Feb 8, 2012

OneNote Mobile Apps Review

OneNote is undeniably and without question my all time favorite software application. Especially when combined with Skydrive. Even though there are some slight glitches, or maybe I should say user experience defects, when it comes to the cloud usage; I had a real hard time trying to share my work notebooks via SharePoint and finally resigned to simply store them all in my Skydrive, where my personal one already existed. I even tried Dropbox, but while that is convenient enough on PCs, it doesn't really work on mobile devices.

Hands up, who's not familiar with OneNote and is wondering what the heck am I writing about? Ah, probably those of you didn't even read this far. Ok, hands up, who's wondering what all the fuss is about, it's just a notepad, isn't it? Nope, not just a notepad. It is the most efficient and effortless way I know to make notes on this and that and add images and screenshots and documents and whatnot! to the notebook. Read more on Microsoft's OneNote page.

So, I have my work project information in OneNote, my kids' school schedules and info notes, my travel documents, and all sorts of this and that in OneNote. Already before it was available on any mobile platform, I stored my personal notebook in Skydrive, which enabled me to access it on any laptop I happened to be using (3, on a regular basis; two personal ones and the work laptop). As for last autumn, I had no mobile device on which I could access the notebook. Now I've got three. Oh, rejoice!

Windows phone

The first one, the one with the built-in OneNote app (i.e. Office Hub), was of course my Lumia 800 Windows Mango phone. I didn't really even think of it beforehand, but when I logged in with my WinLive account, as the phone asked me to do, the notebook appeared in my Office Hub. And this further inspired me to share the work notebooks to, as it provided an easy access to different kinds of data without the need to open the laptop.

Naturally the Win phone natively integrated OneNote mobile version is the best one. It allows you to pin notebooks or pages to tiles. It allows you to create and edit notes (pages in notebook sections). You can add to do -lists, numbered and bulleted lists, pictures (either from camera roll or take a new photo) and even audio to the pages. And you can copy-paste text t from e.g. a website to the pages. Pages can also be emailed.

Unfortunately, the phone screen is kinda small for any major note taking and such, so here's one more reason to look forward to the Win8 tablets!


Then came the iPad. The OneNote app for iPad was released in December last year, and I got my iPad conveniently about a month later. So it was, in fact, among the first applications I installed on the iPad, along with Lync. Out of the three mobile OneNotes, it also holds the second place in features and overall usability - and as for now, the first place in non-OneNote-related usability what with the biggest screen and all.

Like in the Win phone, you can create and edit notebook pages, add pictures from camera roll or take a new photo, add to do -lists and bulleted lists, copy-paste text, and email pages. Numbered lists don't seem to be present, nor audio.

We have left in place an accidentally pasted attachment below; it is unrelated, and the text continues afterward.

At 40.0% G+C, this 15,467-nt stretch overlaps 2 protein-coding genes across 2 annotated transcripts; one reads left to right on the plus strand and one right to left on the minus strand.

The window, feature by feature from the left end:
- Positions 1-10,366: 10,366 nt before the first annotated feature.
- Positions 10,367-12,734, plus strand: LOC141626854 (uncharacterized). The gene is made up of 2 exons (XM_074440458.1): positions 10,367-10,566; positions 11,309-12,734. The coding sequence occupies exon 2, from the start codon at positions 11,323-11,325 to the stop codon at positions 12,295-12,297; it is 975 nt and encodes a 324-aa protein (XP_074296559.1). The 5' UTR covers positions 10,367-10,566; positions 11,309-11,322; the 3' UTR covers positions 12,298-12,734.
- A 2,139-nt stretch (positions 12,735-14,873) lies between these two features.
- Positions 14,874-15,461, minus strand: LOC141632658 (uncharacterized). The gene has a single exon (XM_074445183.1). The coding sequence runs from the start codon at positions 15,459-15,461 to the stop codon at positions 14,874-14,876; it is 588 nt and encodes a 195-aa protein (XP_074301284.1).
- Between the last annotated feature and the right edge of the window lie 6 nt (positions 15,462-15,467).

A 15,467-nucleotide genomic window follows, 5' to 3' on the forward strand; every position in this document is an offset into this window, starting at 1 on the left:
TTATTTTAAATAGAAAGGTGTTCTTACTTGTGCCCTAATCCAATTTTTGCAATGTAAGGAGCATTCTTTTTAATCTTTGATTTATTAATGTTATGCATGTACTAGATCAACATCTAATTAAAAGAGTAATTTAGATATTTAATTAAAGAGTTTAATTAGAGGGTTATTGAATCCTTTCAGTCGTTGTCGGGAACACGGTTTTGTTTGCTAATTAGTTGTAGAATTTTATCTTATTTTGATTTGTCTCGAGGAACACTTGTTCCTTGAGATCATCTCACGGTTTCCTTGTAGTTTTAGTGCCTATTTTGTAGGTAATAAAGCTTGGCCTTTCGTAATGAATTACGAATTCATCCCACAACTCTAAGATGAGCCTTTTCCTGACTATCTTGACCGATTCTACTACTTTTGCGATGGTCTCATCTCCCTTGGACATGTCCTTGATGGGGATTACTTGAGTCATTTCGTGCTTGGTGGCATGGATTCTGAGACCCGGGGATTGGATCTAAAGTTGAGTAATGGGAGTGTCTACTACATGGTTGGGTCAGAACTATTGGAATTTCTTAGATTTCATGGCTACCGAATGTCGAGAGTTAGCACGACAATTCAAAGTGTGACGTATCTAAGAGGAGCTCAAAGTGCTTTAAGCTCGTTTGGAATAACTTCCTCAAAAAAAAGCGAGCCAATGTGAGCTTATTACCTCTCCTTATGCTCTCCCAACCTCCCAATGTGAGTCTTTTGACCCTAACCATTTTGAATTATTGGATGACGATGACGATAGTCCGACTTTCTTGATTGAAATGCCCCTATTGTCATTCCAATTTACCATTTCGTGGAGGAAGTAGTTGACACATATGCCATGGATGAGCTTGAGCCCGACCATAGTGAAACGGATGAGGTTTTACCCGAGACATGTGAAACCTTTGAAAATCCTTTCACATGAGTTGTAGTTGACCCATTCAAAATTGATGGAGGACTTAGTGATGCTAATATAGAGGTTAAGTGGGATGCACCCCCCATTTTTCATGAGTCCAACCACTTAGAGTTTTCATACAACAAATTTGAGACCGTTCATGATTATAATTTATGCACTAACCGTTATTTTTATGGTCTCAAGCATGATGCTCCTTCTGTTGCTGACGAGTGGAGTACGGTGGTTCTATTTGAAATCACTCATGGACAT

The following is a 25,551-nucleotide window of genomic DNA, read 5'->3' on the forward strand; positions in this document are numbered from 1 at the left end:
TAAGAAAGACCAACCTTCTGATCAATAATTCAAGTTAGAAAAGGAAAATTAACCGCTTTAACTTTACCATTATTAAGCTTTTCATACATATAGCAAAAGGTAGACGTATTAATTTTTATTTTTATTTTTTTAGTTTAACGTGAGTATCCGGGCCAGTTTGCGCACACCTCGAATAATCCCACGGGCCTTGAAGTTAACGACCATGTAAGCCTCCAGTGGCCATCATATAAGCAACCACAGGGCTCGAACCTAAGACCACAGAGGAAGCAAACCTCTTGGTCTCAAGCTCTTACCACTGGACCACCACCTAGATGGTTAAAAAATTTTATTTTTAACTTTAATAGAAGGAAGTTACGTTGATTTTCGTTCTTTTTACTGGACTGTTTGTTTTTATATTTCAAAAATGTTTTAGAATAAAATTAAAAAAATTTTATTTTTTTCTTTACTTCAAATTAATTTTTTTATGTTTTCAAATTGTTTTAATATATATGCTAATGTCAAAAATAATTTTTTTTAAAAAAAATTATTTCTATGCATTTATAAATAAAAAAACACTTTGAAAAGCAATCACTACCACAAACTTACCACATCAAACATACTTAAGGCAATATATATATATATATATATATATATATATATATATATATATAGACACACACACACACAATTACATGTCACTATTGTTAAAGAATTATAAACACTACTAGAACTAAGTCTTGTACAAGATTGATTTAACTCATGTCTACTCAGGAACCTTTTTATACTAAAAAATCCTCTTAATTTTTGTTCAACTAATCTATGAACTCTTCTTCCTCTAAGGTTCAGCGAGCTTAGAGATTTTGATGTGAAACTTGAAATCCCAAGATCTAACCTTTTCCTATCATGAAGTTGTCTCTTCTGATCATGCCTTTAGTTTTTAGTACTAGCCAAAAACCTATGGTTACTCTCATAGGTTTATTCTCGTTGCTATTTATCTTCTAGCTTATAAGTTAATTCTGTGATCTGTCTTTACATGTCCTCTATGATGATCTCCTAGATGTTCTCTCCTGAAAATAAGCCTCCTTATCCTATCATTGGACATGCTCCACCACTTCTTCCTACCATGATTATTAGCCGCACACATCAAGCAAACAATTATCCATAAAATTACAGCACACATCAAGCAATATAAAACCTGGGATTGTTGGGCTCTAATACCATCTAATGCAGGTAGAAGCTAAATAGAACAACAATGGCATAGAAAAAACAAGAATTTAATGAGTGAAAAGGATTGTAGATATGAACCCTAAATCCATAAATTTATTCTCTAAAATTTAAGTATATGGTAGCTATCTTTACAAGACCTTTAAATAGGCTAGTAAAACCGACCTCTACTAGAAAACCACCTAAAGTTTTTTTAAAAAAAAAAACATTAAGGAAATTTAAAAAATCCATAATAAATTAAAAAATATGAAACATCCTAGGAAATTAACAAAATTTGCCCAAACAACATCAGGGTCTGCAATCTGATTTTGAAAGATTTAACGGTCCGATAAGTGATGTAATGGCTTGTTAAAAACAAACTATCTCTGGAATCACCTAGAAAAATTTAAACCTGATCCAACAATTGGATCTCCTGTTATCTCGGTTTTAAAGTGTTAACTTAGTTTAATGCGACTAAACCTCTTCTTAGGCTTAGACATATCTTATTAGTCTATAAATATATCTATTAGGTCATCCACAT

The features that I don't like in the iPad OneNote are that the notebooks are displayed in an apple way as a pop-out sidebar instead of e.g. the starting page. The last viewed page remains open when the app is closed, and the app opens to that page when launched again. I would like to leave the application in the notebook list, not with a page open.


The OneNote Android app was released only today, I could say finally. Since I also have a Galaxy Tab, which I still do use somewhat even while owning an iPad, I jumped at the release and installed the OneNote on my Galaxy Tab. The free version allows up to 500 pages, after which you need to get the full version for a few euros. Only the synced pages count.

The OneNote experience on Android was quite pleasant, the UI resembling the Win phone version more than the iPad one, editing was easy enough with the same possibilities offered as on the other mobile OneNote apps - to do -lists, bullets, numbered list too, the pics from either camera roll or a new photo, and copy-pasting. There is no email page command available though.

The only thing that was a letdown, really, was creating new pages. No matter where I am when creating a new page, it always creates it in Unfiled notes section of the Personal (Web) notebook - which I don't even use, since I already had a personal Skydrive-stored notebook, long before the mobile devices came along. And I can't seem to get rid of this annoying unnecessary and unwanted notebook if I tried - obviously, since the mobile apps want to use it when I don't.


None of the mobile OneNote apps enable moving or copying the pages or sections around. But all-in-all, the basic functions are there, my data from different notebooks is available and easily synced, I can edit the note pages too. Hurray for mobile OneNote - my notetaking in seminars etc. took a huge leap forward with the release of iOs and Android OneNote apps :)

1 comment:

  1. The OneNote mobile apps is the nice featured apps through which user can get all that features which are generally found in the Microsoft One Note of the MS Office. Also this mobile version of the OneNote can enhance the working way of mobile user.

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